Coaches model and support educators to design learning experiences and environments to meet the needs and interests of all students.
I never thought of myself as a Learning Designer. I think a lot of it has to do with the fact that I don’t have formal teaching experience. I have a lot of informal experience or maybe a better word is non-traditional. I have “volun-told” as a teaching assistant for my mom in her K-12 courses and been an assistant in other similar volunteer experiences, but those moments didn’t allow me to develop skills as a learning designer.
I do however, have experience developing multiple onboarding sessions for student employees and held a variety of professional development sessions to help staff or faculty learn new technologies.
The DEL program allowed me to explore this skill and connect more of my experiences together with the concept of what a learning designer is. Below you will find evidence, spread across four different subsections (indicators) of how I believe I am a Learning Designer where I work, even though I still don’t think of myself in this way.
Collaborate with educators to develop authentic, active learning experiences that foster student agency, deepen content mastery and allow students to demonstrate their competency.
When I worked in ETM, I had the opportunity to work with faculty for five and half years, on various aspects of their courses. Sometimes it was fixing something, sometimes it was course planning, or program development. In each of those interactions, while I could just fix the issue and move on, I also thought it was a good opportunity to learn more about their courses and reasons behind why something is setup the way it is. These conversations allowed me to then ask follow up questions to help both them and myself think about their courses in new and different ways; which led to some faculty to make adjustments to their courses in order to make them more authentic activities while providing agency.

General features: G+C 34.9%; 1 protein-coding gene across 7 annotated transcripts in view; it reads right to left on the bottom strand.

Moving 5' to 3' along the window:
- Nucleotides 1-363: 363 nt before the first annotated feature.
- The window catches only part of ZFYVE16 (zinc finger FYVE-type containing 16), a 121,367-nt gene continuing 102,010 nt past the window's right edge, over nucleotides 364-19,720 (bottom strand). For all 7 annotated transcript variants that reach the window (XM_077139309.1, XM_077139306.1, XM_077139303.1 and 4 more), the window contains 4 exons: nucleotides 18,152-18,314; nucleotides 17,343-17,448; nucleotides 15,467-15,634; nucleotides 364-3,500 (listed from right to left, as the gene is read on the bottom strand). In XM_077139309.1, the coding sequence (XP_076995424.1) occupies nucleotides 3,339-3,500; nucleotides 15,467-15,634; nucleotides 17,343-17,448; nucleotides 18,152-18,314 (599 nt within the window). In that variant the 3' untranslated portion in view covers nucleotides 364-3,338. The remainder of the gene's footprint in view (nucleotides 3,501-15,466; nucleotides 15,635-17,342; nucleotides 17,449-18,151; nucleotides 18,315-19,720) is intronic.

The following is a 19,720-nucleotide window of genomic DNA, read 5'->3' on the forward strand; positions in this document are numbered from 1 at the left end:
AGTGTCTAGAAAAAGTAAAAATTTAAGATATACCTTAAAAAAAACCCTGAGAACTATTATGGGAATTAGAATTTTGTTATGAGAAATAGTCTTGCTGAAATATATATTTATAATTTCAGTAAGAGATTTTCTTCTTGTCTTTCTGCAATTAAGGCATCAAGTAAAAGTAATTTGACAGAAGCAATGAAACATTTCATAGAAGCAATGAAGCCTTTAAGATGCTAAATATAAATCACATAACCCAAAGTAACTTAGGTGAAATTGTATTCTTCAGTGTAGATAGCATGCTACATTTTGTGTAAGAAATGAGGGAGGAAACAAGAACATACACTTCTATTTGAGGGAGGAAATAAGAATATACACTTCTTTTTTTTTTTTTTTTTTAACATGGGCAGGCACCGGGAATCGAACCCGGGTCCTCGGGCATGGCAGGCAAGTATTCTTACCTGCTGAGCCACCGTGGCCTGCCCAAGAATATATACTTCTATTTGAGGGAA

In the DEL program I explored this more when I talked about how we could foster more creativity in portfolios, encourage more participation in hackathons, and make an asynchronous course more “active.”
At work I also put together some resources to help faculty further develop their courses, based on lessons we had learned in the pandemic. This lead to the creation of an Online Course Checklist, Strategies to Humanize Online Courses, a Course Map Planning Template, and an Online Course Beset Practices slideshow on the ETM website.